Steve Sebburn, 39, met Prince Harry and his fiancee Meghan Markle while attending the cycling and running trials for the Sydney games in September.
He finished second in his category in the cycle trials on Thursday, April 5, but unfortunately was unable to compete in the athletic trials on the following Friday as he had injured his right calf three weeks earlier.
Steve, from Dan-y-Crug, said: “I finished second in the cycle trials in my category which was a massive improvement from last year’s cycle trials, so even though I didn’t win it I was only just behind. On the Friday was my athletic trials but three weeks prior I had torn my right calf making it impossible to run my race.”
The Invictus Games, which was started by Prince Harry in 2014, is a sporting event for ex-military personnel who have been discharged on medical grounds. Jayne Kavanagh, the chef de mission of the UK team, asked Steve to introduce the couple to the runners taking part in the 1,500 metre race and, when she realised he couldn’t run the race himself because of his injury, she asked him to give the royal couple a running commentary on the race.
Steve, who is known to many of his family and friends as Seb, said that Harry remembered him from Canada and that he was able to chat to both him and Meghan, who was happy to hear about his story.
He said: “Harry remembered me from Canada and asked me ‘what is our quick runner doing not racing?’
“I explained to Harry about my injury, and Meghan showed an amazing amount of empathy towards my situation – she was so interested in my story, journey and future aspirations.
“She made me feel so comfortable, I even cracked a couple of jokes which clearly, and thankfully, she found funny.”
The athlete competed in the last year’s Invictus Games in Toronto but was far from being 100 per cent fit as he had to be rushed to hospital after fainting on the first day of training after arriving in Canada.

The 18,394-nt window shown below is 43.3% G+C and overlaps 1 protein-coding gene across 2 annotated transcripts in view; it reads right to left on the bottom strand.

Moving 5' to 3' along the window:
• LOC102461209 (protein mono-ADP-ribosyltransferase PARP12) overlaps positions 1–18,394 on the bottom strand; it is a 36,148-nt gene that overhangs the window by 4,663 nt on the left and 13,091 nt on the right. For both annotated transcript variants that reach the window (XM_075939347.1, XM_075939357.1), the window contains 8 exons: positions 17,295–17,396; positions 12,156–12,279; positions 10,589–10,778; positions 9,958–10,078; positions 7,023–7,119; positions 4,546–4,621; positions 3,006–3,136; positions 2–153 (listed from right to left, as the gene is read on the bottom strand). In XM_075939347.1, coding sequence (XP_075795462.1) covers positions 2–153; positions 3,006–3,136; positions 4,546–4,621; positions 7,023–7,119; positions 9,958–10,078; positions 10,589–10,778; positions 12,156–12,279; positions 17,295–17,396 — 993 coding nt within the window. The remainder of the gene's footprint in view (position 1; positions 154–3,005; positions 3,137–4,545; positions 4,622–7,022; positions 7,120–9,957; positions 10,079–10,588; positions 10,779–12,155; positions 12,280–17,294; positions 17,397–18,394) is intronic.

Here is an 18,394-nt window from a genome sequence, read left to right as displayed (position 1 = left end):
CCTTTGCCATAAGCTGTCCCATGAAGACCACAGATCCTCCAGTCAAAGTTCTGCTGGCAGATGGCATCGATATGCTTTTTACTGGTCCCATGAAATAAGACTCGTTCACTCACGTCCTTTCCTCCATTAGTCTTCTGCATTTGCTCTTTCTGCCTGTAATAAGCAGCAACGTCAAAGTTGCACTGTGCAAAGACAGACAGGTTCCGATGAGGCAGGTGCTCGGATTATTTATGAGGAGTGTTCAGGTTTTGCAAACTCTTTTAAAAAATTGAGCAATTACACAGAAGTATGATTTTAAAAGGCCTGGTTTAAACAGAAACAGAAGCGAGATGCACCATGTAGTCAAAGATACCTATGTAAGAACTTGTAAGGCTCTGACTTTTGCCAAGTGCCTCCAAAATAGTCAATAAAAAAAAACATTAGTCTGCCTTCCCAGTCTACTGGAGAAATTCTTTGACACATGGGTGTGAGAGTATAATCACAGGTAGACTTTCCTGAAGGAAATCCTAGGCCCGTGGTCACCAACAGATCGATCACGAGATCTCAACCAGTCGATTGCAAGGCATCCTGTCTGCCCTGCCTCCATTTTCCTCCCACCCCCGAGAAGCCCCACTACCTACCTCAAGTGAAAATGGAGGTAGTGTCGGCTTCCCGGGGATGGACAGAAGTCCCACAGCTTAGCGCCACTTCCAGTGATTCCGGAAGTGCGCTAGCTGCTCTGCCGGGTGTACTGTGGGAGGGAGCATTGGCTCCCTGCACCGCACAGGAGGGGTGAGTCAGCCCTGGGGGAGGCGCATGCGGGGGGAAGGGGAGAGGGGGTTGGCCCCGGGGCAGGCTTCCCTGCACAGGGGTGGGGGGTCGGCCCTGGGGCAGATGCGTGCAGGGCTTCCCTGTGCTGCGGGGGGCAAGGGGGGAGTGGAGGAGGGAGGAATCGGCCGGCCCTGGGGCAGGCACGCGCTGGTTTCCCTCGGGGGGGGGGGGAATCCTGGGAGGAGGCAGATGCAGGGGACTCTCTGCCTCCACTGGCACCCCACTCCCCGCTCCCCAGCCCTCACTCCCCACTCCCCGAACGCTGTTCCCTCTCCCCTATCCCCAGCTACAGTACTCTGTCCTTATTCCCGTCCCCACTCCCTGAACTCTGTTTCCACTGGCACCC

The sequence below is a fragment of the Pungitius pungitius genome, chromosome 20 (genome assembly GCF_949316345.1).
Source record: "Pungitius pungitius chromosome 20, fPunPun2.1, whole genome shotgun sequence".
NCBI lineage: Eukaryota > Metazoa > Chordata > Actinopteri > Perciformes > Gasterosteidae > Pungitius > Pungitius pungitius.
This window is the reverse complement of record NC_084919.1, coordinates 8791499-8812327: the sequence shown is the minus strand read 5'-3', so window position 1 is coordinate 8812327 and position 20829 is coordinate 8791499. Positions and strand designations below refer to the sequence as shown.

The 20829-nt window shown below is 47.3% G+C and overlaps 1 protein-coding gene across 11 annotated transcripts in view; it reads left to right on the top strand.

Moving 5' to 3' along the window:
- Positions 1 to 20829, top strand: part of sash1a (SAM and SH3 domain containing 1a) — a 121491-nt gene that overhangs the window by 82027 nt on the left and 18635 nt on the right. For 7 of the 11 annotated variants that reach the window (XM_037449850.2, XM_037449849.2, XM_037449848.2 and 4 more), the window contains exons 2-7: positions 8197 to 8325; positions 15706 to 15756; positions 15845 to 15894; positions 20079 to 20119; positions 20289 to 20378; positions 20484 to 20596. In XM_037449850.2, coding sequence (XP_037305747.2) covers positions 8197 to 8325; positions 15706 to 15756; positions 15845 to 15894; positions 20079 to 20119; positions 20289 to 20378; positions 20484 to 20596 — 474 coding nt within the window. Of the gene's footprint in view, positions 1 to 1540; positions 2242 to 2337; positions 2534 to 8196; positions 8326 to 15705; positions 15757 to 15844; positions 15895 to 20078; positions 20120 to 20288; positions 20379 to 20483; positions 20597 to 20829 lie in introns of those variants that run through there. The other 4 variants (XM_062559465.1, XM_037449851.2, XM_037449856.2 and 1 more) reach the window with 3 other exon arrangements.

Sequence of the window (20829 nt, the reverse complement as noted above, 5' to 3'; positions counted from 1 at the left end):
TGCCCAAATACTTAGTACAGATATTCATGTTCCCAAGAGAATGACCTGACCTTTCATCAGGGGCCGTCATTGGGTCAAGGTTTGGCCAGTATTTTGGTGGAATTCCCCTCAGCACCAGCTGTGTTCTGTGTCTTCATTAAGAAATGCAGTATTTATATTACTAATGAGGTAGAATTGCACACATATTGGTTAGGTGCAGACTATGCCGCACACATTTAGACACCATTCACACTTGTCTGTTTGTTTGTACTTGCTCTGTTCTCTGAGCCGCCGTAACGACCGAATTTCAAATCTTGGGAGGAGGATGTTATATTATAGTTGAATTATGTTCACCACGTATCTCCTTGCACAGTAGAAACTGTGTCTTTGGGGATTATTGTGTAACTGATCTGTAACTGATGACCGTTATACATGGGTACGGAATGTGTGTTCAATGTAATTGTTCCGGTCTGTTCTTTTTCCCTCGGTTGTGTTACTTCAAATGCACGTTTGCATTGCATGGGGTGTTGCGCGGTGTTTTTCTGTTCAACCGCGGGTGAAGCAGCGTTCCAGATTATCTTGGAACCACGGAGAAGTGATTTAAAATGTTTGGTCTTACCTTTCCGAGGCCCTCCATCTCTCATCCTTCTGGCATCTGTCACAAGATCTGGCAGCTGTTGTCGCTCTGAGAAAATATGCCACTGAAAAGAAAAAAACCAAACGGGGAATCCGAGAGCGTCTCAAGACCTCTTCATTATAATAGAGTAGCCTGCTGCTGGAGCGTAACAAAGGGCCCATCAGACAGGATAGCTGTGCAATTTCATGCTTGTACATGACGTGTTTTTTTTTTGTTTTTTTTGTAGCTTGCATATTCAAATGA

After a training accident in Pembrokeshire in May 2014 in which he developed foot drop and then had a lumbar puncture operation which went wrong, Steve suffers with various conditions including Sixth Nerve Palsy – a brain and eye condition causing double vision – epilepsy, severe migraines and syncope.
Steve’s loss of consciousness in Toronto was the result of a condition known as syncope which causes his heart to go from its usual resting heartrate of 35-40 beats per minute to 240 beats per minute. This state can last for as long as 15 minutes.
After the syncope attack, Steve was taken to hospital where doctors advised him to take it easy as the affect on his body was like “running a marathon in 25 minutes.”
Determined Steve said: “They advised me to take it easy as it would take a couple of days to recover, however I was there to compete not to take it easy.”
Despite the attack, Steve still competed and even helped his team mate 24-year-old Andy White, from Okehampton in Devon, to win gold for team Great Britain in the Criterium Road Race, which he said made them “friends for life”. Steve finished that race 14th out of 39 cyclists in a time of 28 minutes and 29 seconds. In his other cycling event he placed 10th out of 43 cyclists in the road time trial with a time of seven minutes and 49 seconds. In the athletics he came fifth out of 23 runners in the 1500m with a time of four minutes 47 seconds. He was also part of the Team GB 4x100m relay team which finished fourth.
Steve said: “With a bit of luck I’ll be selected next month and I’ll be able to give you a much better story than last year. I do have to, at the very least, mention that without my coach Jon Farly I would not have made the gains I have made.
“He has been coaching me for six months and I’ve never been stronger fitter or faster.”